Picture this: you’re watching Jurassic Park (the 1993 classic), but instead of the IT guy, Dennis Nedry, sitting at the desk constantly eating, scheming, and reacting poorly, he was proactive at work, fairly compensated, and cared about his job.
Yes, we know that’s not the point of his character, but what if it was? What if he had the tools to predict when the systems would go down so that he could keep them running more efficiently, and instead of the computers that controlled the electric fences failing, the fences all were kept secure and the children got to see dinosaurs up close and then return home to tell the tale of that mundane visit to see their eccentric family.
I know what you’re thinking: “What’s this got to do with the IT service desk? Don’t you guys just talk about ITSM?”
Well, today, we’re talking about proactive ITSM and how it can be a saving grace. While your business’ IT systems aren’t stopping dinosaurs from attacking people, they are stopping attacks on your organization’s efficiency. The role of IT is one of the most important in the business, and changing to a proactive way of providing IT monitoring and support can definitely reduce the amount of times humans bite your heads off for something going wrong (even if we can’t stop dinosaurs from biting heads off).
What is Proactive IT Monitoring?
Proactive IT monitoring is the concept of taking your traditional reactive measures – like incident management—and combining them with tools like AIOps and background systems management and remote access support to effectively prevent users from unplanned downtime. Ultimately, the goal is for IT to create value in a more centralized, efficient, and quiet way.
Traditional reactive service relies on the customer to alert the IT service desk of an incident or ongoing problem, which is then ticketed, tracked, and resolved. This is always going to be a necessary component of the service desk, but it puts a lot of the pressure on the customer to recognize when something is starting to go awry. It also leaves IT in the dark until the issue is out of hand. And all around, this method creates downtime for the customer which is a cost-issue for the business.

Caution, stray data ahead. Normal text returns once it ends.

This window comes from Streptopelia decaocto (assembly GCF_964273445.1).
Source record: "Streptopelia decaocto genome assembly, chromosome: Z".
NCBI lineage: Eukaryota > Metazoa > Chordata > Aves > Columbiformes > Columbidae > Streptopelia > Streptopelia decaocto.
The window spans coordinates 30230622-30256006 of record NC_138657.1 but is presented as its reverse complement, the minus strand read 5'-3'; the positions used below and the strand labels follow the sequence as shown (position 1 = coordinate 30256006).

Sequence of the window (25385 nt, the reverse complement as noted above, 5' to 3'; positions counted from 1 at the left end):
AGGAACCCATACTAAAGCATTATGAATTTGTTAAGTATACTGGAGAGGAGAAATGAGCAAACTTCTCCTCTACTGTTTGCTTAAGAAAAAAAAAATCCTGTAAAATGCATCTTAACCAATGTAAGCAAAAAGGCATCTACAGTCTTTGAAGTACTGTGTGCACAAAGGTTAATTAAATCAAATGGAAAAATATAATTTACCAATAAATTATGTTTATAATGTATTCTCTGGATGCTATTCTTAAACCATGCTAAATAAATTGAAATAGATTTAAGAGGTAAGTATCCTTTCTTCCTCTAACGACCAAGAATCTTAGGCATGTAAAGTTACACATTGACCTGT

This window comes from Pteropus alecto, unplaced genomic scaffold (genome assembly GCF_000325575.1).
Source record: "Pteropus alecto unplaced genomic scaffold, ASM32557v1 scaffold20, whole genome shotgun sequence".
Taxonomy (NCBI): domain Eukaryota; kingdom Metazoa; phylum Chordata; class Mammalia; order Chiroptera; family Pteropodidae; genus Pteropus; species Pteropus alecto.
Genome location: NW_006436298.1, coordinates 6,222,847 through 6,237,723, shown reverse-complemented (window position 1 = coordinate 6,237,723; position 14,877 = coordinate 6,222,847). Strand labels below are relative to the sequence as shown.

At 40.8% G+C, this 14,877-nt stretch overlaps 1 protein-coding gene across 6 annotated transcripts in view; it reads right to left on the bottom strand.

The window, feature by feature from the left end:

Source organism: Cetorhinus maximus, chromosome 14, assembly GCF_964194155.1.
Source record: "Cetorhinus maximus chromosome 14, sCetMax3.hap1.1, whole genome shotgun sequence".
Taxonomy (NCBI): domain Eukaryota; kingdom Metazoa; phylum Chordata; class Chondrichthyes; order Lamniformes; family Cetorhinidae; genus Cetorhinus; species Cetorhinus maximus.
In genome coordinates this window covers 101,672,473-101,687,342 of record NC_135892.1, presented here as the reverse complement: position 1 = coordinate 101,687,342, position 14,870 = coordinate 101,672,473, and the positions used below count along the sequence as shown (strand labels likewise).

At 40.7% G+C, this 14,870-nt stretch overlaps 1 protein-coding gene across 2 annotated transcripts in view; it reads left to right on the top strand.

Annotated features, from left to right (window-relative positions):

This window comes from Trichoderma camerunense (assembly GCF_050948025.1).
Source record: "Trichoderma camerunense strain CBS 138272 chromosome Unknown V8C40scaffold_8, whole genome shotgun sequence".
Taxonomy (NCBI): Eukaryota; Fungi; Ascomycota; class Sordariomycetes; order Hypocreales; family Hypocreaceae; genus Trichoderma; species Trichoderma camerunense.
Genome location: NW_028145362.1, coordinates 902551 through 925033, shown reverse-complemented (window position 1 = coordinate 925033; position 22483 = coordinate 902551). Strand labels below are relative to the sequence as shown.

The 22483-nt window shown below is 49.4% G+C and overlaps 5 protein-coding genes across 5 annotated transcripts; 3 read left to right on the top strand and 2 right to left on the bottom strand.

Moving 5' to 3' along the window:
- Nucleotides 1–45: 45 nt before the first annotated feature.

Now, think of our Jurassic Park example. Let’s imagine there is a user whose job is to control the feeding schedule of the dinosaurs. Their laptop is the central hub for the locks that open the doors based on the feeding schedule. In other words: this is the most important laptop in the park.
Now imagine that this person’s laptop uses software that is being monitored by AIOps IT Infrastructure monitoring software, and through this monitoring the IT service desk is alerted that their scheduling software is out of date.
Rather than interrupt their critical workflow, the IT service desk can proactively access the laptop using remote support software to push the update. As a result, the feeding is done on schedule and the doors stay locked because the software was up-to-date. In this example, we see several elements at work to create the proactive experience, and in this example, the person who feeds the dinosaur wasn’t late and didn’t get their head bit off… (literally!)
Benefits of Proactive IT Monitoring
The benefits of proactive IT monitoring go beyond keeping fictional characters from being eaten by dinosaurs. This concept can impact nearly every aspect of the business, not just the IT department. Below we have six of the biggest benefits of proactive IT monitoring.
1. Increased Availability
Let’s get real, if the system had never gone down in Jurassic Park, the movie would’ve had a VERY different ending. Increased system availability through proactive IT monitoring is arguably the best defense.
Even if you don’t work in a Jurassic setting, increased availability is still the main goal of any IT department. Reducing downtime translates not only into a better employee experience, but a better customer experience as well – which boils down to optimized costs (sometimes as much as 50% cost savings!) and improved productivity by 30%.
But let’s break this down even further: when your IT team isn’t constantly caught up in firefighting, THEIR availability increases as well. (I know, your mind is blown. I’ll give you a minute to catch your breath.)
Think about it: if your best service desk agents aren’t fielding calls that could’ve been prevented by the customer installing an update they should’ve done months ago, or spending their time figuring out why everyone in the sales team can’t access a software that is an important part of their IT infrastructure, then they will be available for the more pressing issues (like helping the CEO turn an email into a PDF to print – just kidding!).
2. Reduction in Incident Resolution Time